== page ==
The floodgates have officially opened on the Republican leaders who are trying to hold together Member support, or at least minimize outright opposition, for the partys nominee, Dede Scozzafava, in next weeks special House election in upstate New York.
On Tuesday, former National Republican Congressional Committee Chairman Tom Cole (Okla.), Sen. Jim DeMint (R-S.C.) and Rep. Dana Rohrabacher (R-Calif.) spurned the leadership by endorsing Doug Hoffmans third-party campaign in the New York special election, following the lead of Rep. Todd Tiahrt (R-Kan.), who announced his support for Hoffman on Friday. Other national conservative GOP leaders, such as former Alaska Gov. Sarah Palin, Minnesota Gov. Tim Pawlenty and former Sen. Fred Thompson (Tenn.), have also endorsed Hoffman, and Thompson is now appearing in a Hoffman TV ad that began airing Tuesday.
But the defection of House Republicans is particularly noteworthy especially Cole, who helmed the NRCC in the 2008 cycle and appears to be at odds with his successor at the committee, Rep. Pete Sessions (Texas).
One House Republican, who declined to be identified, said he was not surprised that his colleagues had backed Hoffman and predicted more members of the caucus would formally back the state Conservative Party nominee in the coming days.
Rep. Peter Roskam (R-Ill.) said the endorsements were certainly not helpful.
I think if you could hit the reset button on the whole thing, you would, Roskam said, expressing a sentiment no doubt shared by many in the GOP in what is turning out to be a divisive race for the party.
The public support for Hoffman among Members comes amid growing indications that he has a shot at winning the three-way race and that Scozzafava, a political moderate, is sinking.
In his letter endorsing the Conservative Party nominee, Cole called Hoffman the only Republican who can win this special election.
Democrats agree. Theyre running neck and neck, Democratic Congressional Campaign Committee spokesman Ryan Rudominer said of Hoffman and attorney Bill Owens, the Democratic nominee.
As a result, the party is shifting its advertising attacks from Scozzafava to Hoffman, with a $245,000 ad buy this week criticizing Hoffman as out of touch and for supporting failed economic policies. The DCCC also raised the specter of Hoffman winning a seat in Congress to solicit funds Tuesday.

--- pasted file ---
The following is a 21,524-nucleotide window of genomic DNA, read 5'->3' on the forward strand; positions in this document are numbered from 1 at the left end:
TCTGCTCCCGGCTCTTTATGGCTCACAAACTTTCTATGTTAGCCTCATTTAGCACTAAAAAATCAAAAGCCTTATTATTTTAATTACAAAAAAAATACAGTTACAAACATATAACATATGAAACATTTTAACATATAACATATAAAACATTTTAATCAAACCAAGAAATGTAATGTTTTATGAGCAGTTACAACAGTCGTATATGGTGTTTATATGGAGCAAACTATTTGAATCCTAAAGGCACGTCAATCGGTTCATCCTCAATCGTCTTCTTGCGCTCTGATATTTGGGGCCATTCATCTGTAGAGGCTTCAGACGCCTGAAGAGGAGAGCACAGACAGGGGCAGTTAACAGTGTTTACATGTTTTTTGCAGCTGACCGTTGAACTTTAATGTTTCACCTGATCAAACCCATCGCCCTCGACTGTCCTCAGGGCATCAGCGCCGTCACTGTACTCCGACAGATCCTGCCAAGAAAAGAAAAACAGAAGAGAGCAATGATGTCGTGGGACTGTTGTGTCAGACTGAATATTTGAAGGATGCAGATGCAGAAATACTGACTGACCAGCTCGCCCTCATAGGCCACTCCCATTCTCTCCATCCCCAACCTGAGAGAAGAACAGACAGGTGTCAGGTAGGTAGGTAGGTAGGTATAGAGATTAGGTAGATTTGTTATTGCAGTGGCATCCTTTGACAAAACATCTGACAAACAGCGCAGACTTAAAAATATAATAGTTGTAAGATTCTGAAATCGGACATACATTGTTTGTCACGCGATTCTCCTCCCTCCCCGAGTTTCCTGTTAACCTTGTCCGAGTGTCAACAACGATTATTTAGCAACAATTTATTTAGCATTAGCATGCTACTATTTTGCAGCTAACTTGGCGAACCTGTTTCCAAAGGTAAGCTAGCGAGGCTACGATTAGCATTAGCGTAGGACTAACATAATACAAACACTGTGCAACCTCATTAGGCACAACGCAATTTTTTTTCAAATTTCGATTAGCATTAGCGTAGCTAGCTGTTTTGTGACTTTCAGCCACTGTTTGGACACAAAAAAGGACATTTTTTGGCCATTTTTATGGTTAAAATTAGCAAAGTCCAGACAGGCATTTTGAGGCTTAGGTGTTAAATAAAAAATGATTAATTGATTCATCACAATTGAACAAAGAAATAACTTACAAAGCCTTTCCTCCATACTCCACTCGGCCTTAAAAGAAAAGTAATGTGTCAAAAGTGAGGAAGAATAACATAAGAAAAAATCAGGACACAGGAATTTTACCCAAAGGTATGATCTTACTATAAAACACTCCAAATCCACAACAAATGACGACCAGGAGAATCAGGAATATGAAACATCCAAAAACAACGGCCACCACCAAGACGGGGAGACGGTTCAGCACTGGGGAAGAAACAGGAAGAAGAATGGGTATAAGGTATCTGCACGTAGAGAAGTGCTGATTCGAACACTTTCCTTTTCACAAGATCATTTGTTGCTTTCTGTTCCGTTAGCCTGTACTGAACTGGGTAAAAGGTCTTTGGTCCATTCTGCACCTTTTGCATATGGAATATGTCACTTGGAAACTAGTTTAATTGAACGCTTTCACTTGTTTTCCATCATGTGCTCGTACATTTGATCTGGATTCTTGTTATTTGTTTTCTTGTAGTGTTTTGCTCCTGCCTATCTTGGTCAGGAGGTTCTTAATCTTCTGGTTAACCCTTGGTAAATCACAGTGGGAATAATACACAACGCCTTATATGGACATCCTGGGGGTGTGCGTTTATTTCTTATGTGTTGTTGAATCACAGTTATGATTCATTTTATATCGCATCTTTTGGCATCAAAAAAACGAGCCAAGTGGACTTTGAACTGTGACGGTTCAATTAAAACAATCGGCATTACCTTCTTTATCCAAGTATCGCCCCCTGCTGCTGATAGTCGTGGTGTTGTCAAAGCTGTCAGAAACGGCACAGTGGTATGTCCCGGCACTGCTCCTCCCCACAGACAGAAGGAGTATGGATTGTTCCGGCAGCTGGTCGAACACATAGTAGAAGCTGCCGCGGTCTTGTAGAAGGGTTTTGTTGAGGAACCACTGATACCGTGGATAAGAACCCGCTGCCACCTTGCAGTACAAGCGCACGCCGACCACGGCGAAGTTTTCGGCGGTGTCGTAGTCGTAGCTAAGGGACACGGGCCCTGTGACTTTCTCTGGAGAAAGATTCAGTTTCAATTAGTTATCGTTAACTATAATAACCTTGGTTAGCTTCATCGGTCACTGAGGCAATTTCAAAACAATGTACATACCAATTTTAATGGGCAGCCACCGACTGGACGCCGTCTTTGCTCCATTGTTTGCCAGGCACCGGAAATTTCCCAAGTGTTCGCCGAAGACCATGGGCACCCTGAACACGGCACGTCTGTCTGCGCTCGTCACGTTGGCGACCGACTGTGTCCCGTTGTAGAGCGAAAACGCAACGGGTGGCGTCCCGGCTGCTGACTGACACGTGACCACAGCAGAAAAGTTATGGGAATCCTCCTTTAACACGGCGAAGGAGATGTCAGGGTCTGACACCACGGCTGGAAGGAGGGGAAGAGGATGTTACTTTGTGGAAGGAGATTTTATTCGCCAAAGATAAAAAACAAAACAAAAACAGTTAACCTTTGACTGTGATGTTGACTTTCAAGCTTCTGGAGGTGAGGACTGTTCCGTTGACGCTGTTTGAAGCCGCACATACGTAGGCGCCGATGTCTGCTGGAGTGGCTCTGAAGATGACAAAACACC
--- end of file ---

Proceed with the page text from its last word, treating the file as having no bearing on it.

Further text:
One Republican in the House said many members of the political action committee community now believe Scozzafava will come in third next Tuesday. Is that dead in the water? Id say that was pretty damaged, the Republican said.
That sentiment conforms with a poll released Monday by a group allied with Hoffman, the anti-tax group Club for Growth, which had Hoffman in the lead. But the poll was based on a very small sample size. And the group released another poll earlier in the race that overstated Hoffmans standing compared to an independent poll released soon after.
National Republicans say their polls do not show Scozzafava in third, and the National Republican Congressional Committee has pledged to stick by her. The NRCC reported $42,000 in ad spending going after Owens on Monday.
They further claim that the DCCCs attacks on Hoffman are driven by the fact that he is drawing a big chunk of independents, which Owens needs. Hoffman led Owens and Scozzafava among independents according to a poll released last week by the liberal blog Daily Kos. It was conducted by the independent polling firm Research 2000.
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